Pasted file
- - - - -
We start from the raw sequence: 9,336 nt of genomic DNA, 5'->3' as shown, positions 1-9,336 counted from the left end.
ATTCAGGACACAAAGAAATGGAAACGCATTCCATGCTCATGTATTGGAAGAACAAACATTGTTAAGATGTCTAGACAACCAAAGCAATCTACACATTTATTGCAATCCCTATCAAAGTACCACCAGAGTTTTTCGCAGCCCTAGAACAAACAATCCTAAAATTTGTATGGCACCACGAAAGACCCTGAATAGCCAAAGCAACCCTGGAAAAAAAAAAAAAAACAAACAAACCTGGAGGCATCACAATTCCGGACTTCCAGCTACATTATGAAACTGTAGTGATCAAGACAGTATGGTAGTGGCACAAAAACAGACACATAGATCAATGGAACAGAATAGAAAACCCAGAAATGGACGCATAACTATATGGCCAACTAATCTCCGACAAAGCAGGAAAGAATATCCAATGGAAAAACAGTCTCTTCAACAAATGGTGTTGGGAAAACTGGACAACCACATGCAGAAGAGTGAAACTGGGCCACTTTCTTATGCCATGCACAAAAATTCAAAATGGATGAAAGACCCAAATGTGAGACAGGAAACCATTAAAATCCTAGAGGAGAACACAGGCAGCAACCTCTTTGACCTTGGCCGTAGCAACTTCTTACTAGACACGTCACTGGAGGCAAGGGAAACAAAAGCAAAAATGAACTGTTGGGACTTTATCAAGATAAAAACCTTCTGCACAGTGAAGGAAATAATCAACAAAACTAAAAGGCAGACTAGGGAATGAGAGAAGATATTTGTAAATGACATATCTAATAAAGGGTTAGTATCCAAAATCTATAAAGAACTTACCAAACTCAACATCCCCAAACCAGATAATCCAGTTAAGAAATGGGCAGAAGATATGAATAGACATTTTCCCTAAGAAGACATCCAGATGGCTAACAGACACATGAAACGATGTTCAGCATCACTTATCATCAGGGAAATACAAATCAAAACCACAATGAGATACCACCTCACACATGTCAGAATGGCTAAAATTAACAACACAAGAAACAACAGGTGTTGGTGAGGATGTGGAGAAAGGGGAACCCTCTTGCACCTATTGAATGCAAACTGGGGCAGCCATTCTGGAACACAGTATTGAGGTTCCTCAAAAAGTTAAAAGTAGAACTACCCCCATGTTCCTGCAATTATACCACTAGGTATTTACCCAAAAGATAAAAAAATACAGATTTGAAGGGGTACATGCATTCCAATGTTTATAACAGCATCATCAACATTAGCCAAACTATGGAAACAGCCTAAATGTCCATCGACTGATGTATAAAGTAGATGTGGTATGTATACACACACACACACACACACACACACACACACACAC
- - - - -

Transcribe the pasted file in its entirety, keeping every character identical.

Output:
We start from the raw sequence: 9,336 nt of genomic DNA, 5'->3' as shown, positions 1-9,336 counted from the left end.
ATTCAGGACACAAAGAAATGGAAACGCATTCCATGCTCATGTATTGGAAGAACAAACATTGTTAAGATGTCTAGACAACCAAAGCAATCTACACATTTATTGCAATCCCTATCAAAGTACCACCAGAGTTTTTCGCAGCCCTAGAACAAACAATCCTAAAATTTGTATGGCACCACGAAAGACCCTGAATAGCCAAAGCAACCCTGGAAAAAAAAAAAAAAACAAACAAACCTGGAGGCATCACAATTCCGGACTTCCAGCTACATTATGAAACTGTAGTGATCAAGACAGTATGGTAGTGGCACAAAAACAGACACATAGATCAATGGAACAGAATAGAAAACCCAGAAATGGACGCATAACTATATGGCCAACTAATCTCCGACAAAGCAGGAAAGAATATCCAATGGAAAAACAGTCTCTTCAACAAATGGTGTTGGGAAAACTGGACAACCACATGCAGAAGAGTGAAACTGGGCCACTTTCTTATGCCATGCACAAAAATTCAAAATGGATGAAAGACCCAAATGTGAGACAGGAAACCATTAAAATCCTAGAGGAGAACACAGGCAGCAACCTCTTTGACCTTGGCCGTAGCAACTTCTTACTAGACACGTCACTGGAGGCAAGGGAAACAAAAGCAAAAATGAACTGTTGGGACTTTATCAAGATAAAAACCTTCTGCACAGTGAAGGAAATAATCAACAAAACTAAAAGGCAGACTAGGGAATGAGAGAAGATATTTGTAAATGACATATCTAATAAAGGGTTAGTATCCAAAATCTATAAAGAACTTACCAAACTCAACATCCCCAAACCAGATAATCCAGTTAAGAAATGGGCAGAAGATATGAATAGACATTTTCCCTAAGAAGACATCCAGATGGCTAACAGACACATGAAACGATGTTCAGCATCACTTATCATCAGGGAAATACAAATCAAAACCACAATGAGATACCACCTCACACATGTCAGAATGGCTAAAATTAACAACACAAGAAACAACAGGTGTTGGTGAGGATGTGGAGAAAGGGGAACCCTCTTGCACCTATTGAATGCAAACTGGGGCAGCCATTCTGGAACACAGTATTGAGGTTCCTCAAAAAGTTAAAAGTAGAACTACCCCCATGTTCCTGCAATTATACCACTAGGTATTTACCCAAAAGATAAAAAAATACAGATTTGAAGGGGTACATGCATTCCAATGTTTATAACAGCATCATCAACATTAGCCAAACTATGGAAACAGCCTAAATGTCCATCGACTGATGTATAAAGTAGATGTGGTATGTATACACACACACACACACACACACACACACACACACAC